Open Water Swimming – Diving Key To Success

Open Water Swimming – Diving Key To Success

What you want to do and be at all times in the open water is to be safe.

When dolphining and diving in the ocean through the waves, especially in the shallow waters, you want to dive flat or just below the waves. By diving flat, you can accomplish a few important things:

1. You will not hit the bottom or rocks.
2. You will maintain your forward momentum.
3. You will enable yourself to streamline through the water very well.

If the surf is large or the waves are dumpers, you may want to dive a bit more deeper. In some situations especially when the surf is extremely large and the opportunity arises, you may also want to grab the ocean bottom with your hands so you will not be pushed laterally or back to shore.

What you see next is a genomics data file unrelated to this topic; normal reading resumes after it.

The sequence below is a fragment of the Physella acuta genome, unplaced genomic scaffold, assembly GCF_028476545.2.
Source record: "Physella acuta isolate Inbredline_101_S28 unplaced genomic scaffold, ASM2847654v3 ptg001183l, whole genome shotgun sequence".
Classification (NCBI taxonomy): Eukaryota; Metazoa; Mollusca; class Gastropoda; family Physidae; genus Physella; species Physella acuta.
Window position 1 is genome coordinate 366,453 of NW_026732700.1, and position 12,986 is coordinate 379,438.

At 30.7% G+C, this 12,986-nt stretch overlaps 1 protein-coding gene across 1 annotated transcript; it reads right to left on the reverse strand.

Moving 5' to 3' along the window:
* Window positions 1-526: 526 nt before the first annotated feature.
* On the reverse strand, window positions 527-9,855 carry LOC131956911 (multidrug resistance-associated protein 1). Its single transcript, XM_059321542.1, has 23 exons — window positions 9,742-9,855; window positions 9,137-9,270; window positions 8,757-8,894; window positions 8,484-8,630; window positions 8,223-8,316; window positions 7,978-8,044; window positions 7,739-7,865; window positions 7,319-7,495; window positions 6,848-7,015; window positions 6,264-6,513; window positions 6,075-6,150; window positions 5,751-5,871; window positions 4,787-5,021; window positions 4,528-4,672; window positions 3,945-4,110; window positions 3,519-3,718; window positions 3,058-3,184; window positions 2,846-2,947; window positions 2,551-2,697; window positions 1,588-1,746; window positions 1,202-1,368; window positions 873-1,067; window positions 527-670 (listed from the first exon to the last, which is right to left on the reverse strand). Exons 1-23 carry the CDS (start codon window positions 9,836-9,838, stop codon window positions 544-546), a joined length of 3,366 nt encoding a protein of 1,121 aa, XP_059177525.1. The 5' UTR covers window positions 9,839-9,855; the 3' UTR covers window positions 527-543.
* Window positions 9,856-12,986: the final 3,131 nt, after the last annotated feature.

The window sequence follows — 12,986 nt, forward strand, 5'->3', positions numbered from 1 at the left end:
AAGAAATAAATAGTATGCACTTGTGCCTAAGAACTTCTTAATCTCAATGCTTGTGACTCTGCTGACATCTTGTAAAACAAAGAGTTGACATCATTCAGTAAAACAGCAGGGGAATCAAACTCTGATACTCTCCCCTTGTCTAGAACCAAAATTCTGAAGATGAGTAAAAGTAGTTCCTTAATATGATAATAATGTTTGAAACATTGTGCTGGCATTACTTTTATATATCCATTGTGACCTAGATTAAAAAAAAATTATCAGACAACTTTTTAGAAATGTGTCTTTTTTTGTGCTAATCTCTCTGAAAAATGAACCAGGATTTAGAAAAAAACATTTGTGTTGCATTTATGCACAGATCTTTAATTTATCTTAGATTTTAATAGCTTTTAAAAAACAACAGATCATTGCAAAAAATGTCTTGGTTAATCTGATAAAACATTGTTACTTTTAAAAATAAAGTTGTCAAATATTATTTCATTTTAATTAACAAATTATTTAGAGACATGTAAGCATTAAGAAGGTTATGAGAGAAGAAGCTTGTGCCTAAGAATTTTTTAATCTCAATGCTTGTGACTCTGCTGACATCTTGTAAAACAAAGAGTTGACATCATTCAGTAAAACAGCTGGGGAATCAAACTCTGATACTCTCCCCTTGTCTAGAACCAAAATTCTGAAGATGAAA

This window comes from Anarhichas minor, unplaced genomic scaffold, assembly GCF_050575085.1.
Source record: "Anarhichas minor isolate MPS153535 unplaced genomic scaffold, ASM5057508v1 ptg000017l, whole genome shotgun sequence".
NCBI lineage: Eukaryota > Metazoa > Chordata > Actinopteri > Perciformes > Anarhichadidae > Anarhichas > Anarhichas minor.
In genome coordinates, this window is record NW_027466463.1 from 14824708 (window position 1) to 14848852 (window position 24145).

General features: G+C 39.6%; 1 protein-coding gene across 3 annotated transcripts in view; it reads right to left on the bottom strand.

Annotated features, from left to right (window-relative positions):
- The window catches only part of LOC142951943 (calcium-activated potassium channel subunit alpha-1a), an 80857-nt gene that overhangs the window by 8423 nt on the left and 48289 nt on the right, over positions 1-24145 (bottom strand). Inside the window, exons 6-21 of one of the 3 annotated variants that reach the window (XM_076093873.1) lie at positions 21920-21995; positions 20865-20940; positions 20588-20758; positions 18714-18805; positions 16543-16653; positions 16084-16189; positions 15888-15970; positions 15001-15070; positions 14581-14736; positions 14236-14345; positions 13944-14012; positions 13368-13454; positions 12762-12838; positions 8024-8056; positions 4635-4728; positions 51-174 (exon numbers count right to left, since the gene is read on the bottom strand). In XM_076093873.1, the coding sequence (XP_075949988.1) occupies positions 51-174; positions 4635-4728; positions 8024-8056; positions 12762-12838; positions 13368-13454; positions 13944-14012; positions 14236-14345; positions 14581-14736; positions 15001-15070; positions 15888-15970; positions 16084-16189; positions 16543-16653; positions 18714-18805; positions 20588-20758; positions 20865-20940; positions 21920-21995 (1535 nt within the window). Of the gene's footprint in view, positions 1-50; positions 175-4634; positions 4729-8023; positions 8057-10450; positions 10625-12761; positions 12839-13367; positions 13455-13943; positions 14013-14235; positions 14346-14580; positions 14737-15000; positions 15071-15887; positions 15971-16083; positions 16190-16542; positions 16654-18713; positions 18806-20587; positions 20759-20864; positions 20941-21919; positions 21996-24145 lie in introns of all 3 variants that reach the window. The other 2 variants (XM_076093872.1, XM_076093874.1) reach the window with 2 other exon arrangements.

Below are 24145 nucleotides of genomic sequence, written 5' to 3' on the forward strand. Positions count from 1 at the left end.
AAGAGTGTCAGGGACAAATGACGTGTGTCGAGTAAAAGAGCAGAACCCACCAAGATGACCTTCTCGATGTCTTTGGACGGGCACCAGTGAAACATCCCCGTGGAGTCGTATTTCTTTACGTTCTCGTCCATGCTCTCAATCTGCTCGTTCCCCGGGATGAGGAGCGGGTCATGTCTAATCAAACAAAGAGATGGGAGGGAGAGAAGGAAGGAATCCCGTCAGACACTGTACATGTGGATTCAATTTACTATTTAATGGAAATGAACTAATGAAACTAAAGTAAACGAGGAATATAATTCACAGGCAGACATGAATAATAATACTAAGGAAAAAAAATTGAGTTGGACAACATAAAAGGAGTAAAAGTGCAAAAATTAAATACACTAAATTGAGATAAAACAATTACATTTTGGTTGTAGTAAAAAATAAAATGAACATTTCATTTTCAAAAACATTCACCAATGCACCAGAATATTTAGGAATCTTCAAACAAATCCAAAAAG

Just dig into the soft sand with your hands and as the wave and turbulence passes over you, you can push off the ocean floor with your feet, giving you additional momentum.

However, what you definitely do not want to do is to attempt to jump or dive over a large amount of whitewater, especially when the waves are large. You probably will not be able to clear the whitewater and will be pushed back by the surf.

In the worse-case scenarios, you may lose your goggles and your swim cap and become disoriented as the whitewater and turbulence takes or keep you under the surface of the water.

You also do not want to dive too deeply and hit the bottom with your head or hands. Usually when we see feet straight up in the air, this is a sign that the swimmer or triathlete dove too deeply.

Photo above shows 7-time Olympic medalist Aaron Peirsol diving through a wave while the photo below shows an unidentified swimmer who just dove too steeply and deeply.

Copyright © 2013 by World Open Water Swimming Association
Steven Munatones